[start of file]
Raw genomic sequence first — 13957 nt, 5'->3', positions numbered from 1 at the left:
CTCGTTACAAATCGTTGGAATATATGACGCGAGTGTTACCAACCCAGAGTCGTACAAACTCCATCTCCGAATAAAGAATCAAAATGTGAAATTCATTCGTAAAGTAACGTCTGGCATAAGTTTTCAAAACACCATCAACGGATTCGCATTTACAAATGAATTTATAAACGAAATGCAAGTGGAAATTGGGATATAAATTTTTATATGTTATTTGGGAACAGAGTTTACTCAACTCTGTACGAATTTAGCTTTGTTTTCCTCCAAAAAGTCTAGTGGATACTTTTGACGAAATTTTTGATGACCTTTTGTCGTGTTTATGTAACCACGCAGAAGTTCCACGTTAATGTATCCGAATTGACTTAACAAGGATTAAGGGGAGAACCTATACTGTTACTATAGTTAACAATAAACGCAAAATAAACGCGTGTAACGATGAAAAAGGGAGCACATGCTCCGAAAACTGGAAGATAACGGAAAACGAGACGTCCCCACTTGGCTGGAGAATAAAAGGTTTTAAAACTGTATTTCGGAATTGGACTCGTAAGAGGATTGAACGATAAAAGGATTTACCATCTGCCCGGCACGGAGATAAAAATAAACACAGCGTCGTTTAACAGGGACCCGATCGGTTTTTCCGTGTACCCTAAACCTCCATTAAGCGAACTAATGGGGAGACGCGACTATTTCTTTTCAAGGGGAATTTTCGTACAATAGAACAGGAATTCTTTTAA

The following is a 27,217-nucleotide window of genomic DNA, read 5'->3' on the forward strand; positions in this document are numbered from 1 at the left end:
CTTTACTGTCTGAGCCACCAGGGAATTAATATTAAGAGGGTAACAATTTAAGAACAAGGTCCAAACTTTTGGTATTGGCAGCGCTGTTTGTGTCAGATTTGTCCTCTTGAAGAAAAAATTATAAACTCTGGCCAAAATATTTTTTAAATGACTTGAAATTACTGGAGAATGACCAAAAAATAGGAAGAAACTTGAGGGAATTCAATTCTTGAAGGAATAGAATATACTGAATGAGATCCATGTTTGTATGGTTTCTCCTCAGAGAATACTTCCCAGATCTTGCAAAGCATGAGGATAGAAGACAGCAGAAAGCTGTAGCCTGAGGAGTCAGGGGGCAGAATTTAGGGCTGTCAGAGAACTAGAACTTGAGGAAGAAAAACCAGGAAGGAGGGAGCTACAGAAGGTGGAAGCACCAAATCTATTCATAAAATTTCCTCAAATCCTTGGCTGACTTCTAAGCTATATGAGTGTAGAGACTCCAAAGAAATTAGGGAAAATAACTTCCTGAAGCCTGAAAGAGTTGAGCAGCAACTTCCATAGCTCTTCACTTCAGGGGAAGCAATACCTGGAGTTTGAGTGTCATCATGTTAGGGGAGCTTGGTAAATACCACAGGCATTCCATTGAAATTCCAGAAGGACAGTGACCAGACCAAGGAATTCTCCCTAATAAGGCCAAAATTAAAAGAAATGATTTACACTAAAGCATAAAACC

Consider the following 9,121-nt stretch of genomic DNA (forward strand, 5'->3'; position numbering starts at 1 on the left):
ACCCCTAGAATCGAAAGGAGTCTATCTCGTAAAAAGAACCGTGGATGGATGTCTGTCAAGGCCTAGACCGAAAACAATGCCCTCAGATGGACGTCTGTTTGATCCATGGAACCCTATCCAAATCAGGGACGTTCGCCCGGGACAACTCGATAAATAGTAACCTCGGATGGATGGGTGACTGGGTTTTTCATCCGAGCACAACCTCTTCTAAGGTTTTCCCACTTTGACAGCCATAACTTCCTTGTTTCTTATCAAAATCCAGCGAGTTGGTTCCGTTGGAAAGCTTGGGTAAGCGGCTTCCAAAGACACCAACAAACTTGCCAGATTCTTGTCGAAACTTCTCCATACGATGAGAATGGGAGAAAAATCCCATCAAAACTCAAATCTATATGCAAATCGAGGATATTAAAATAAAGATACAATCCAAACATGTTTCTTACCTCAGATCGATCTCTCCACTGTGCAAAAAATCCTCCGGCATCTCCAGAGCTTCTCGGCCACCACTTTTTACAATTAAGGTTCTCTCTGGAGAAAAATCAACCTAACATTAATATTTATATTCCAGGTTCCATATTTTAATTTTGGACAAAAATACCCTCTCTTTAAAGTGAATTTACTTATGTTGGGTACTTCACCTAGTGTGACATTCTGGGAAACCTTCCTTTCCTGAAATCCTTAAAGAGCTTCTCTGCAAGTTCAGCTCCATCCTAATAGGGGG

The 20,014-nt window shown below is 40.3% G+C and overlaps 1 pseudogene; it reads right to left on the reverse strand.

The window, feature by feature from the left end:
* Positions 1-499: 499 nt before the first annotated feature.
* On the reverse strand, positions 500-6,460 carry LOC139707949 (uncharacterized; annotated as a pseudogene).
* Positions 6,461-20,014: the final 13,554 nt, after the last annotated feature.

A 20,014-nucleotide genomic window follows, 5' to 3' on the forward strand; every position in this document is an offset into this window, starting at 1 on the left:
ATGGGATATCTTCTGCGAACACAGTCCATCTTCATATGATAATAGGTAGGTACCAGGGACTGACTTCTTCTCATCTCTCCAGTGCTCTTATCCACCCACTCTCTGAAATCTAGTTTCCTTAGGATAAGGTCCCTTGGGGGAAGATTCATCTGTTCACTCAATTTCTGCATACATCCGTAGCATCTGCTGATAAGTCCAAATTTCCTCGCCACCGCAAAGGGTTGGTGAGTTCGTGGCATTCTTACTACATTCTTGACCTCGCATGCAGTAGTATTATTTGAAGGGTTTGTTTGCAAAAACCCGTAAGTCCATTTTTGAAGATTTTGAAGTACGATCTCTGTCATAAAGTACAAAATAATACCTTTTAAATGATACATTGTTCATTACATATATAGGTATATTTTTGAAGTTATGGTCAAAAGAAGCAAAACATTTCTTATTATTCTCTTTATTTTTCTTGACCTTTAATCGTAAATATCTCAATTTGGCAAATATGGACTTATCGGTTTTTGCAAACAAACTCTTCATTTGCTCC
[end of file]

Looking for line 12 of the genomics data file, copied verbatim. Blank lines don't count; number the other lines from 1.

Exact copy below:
A 20,014-nucleotide genomic window follows, 5' to 3' on the forward strand; every position in this document is an offset into this window, starting at 1 on the left: